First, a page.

Planning · April 28, 2022

Does Your Estate Plan Need a Spousal Lifetime Access Trust?

Will Creech

Wealth Planning Strategist


In this era of high lifetime estate tax exemptions, more couples are turning to spousal lifetime access trusts, or SLATs, as a tool to maximize transfer tax savings. As of 2022, the lifetime estate tax exemption exceeds $12 million per person. However, we can't fully rely on this number because it's expected to return to $5 million at the end of 2025 if no new laws are passed. Moreover, Congress continues to debate whether to reduce the exemption before the sunset date.

As a result, many high-net-worth taxpayers trying to plan their estates want to take advantage of the high estate exemption amount but aren't ready to immediately gift such a large share of their assets. For these taxpayers, a SLAT is becoming a popular solution.

What is a SLAT?

A SLAT—also known as a lifetime credit shelter trust or a dynasty trust—is an irrevocable trust that's used for lifetime gifting. SLATs are used to remove assets from an individual's taxable estate while providing a back door to income for their spouse during their lifetime.

Typically used as a planning technique between married couples, the trust can also be set up in other relationships, such as between siblings. Distributions may also be made to the grantor's children and other heirs. SLATs can be structured to hold various asset such as business interests, real estate and life insurance.

How does a SLAT work?

Setting up a SLAT takes a few steps. First, the grantor spouse establishes an irrevocable trust naming the other spouse as beneficiary along with children, grandchildren or other chosen beneficiaries.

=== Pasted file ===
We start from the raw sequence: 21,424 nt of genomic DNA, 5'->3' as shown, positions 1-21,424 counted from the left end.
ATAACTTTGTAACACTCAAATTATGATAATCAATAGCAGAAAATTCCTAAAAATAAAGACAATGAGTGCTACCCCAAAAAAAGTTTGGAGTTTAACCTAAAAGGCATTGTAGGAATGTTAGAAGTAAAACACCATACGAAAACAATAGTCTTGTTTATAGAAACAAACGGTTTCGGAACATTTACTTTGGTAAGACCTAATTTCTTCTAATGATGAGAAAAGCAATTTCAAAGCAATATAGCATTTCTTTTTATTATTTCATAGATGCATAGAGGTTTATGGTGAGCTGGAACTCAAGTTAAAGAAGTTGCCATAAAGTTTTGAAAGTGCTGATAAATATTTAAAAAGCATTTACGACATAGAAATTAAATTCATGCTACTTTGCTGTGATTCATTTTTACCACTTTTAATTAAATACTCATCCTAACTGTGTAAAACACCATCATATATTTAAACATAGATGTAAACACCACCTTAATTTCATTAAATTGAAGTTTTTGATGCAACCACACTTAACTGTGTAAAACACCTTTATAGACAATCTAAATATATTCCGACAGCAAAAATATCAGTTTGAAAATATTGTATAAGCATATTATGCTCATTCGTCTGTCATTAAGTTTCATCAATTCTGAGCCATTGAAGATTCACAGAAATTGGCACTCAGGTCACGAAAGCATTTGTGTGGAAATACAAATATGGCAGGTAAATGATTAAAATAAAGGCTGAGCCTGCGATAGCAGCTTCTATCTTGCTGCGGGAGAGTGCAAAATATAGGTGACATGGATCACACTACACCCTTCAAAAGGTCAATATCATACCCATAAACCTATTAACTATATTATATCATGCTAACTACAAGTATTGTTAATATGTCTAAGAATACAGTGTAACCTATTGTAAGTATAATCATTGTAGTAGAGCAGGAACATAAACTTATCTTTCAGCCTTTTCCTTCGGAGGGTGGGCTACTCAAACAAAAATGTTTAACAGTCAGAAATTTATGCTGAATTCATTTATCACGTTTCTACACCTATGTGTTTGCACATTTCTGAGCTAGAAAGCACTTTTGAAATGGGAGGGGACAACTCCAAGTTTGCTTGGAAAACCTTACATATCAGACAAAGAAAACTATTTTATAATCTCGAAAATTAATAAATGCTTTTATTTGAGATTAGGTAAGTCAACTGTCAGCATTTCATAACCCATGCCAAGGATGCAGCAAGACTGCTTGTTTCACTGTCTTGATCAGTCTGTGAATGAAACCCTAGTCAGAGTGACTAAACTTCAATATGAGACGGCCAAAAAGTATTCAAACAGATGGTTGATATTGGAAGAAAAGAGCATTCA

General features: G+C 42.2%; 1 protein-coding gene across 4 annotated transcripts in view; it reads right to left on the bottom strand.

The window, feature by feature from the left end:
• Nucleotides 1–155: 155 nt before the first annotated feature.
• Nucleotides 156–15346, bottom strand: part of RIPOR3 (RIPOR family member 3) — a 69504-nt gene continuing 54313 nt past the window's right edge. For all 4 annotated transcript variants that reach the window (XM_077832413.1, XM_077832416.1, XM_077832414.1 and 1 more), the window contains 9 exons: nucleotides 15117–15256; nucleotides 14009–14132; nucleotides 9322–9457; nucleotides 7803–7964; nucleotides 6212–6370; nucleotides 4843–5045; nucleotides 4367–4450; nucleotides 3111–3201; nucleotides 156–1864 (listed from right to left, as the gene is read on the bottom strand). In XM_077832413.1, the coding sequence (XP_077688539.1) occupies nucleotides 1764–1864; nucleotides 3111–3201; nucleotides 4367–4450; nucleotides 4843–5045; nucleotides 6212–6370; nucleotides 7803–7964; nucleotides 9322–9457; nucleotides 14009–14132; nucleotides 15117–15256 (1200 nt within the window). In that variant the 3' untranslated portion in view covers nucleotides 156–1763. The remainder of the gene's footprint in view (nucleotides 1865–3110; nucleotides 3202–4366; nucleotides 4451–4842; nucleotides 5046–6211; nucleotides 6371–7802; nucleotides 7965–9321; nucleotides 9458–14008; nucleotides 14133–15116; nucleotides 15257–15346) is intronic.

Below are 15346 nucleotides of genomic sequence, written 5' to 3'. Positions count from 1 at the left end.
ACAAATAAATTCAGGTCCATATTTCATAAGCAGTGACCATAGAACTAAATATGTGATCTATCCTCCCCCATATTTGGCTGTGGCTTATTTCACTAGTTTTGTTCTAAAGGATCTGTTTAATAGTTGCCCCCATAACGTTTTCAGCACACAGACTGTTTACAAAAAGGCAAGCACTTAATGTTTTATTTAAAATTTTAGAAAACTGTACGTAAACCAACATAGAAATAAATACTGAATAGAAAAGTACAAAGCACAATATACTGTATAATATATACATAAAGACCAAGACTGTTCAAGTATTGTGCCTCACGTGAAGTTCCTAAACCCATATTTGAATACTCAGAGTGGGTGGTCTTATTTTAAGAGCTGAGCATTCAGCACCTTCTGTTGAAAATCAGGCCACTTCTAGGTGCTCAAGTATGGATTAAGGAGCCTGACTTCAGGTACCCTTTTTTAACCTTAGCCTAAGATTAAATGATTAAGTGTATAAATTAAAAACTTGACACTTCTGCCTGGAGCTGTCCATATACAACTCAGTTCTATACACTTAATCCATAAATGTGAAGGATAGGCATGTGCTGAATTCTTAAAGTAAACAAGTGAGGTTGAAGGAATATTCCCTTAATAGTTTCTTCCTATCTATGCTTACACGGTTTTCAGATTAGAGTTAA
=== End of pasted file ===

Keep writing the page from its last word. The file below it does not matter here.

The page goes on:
Once established, the grantor spouse makes an irrevocable gift of assets to the trust from their separately owned property. Both the gift tax annual exclusion—which was $15,000 in 2021 and is $16,000 in 2022—and the gift tax exemption, which is currently $12.06 million, can be used.

After the gift has been made, trustees will be able to make distributions of trust income and principal to the beneficiary spouse and potentially their descendants for ascertainable standards—such as health, education, maintenance and support—or for other potential discretionary reasons.

A gift tax return must be filed to report the transfer and start the statute of limitations for auditing. If structured properly, the remaining trust assets will pass estate tax-free to the grantor spouse's descendants once the grantor spouse and the beneficiary spouse pass away.

For example, let's say Chip and Daisy Gerber have been married for 15 years and have a combined net worth of $22 million from their small business. They worry about possibly high estate taxes but aren't ready to gift away large portions of their estate, especially because it consists mostly of their illiquid business. Also, their children are still minors. Given these inputs, the Gerbers' wealth planner suggests forming a SLAT following these steps.

  1. As the grantor spouse, Chip's separate assets of $11 million are moved to the SLAT.
  2. During Chip's lifetime, $5.5 million in distributions are made from the $11 million SLAT to Daisy, the beneficiary spouse.
  3. After Chip and Daisy both pass way, the remainder of the trust, which is $46,509,127, passes to their heirs. These numbers are based on the following assumptions:
  • A growth rate of 4%
  • An income rate of 3%
  • An estimated 2% of income distributed to Daisy annually
  • Daisy's passing happens in 25 years

Who can serve as trustee?

While it's possible for the beneficiary spouse to serve as trustee, it's important to make sure their power to make distributions is limited. A beneficiary serving as a trustee with the ability to make broad distributions to themselves beyond the standards of health, education, maintenance and support could trigger the inclusion of the trust assets in their taxable estate. In addition, distribution rights that are too broad may erode the creditor protections the trust is designed to provide. Both outcomes would negate the benefits of the trust.

Because of the rocky landscape of estate inclusion—as well as creditor protection and navigating the possibility of a marriage that may become less than harmonious over time—it's a good idea to consider selecting a corporate trustee for a SLAT.

What are the advantages of a SLAT?

There are plenty of benefits to using a SLAT.

  • It's an effective strategy for grantors who can afford to make a large gift, but who also want to be sure they can access funds in the future if needed.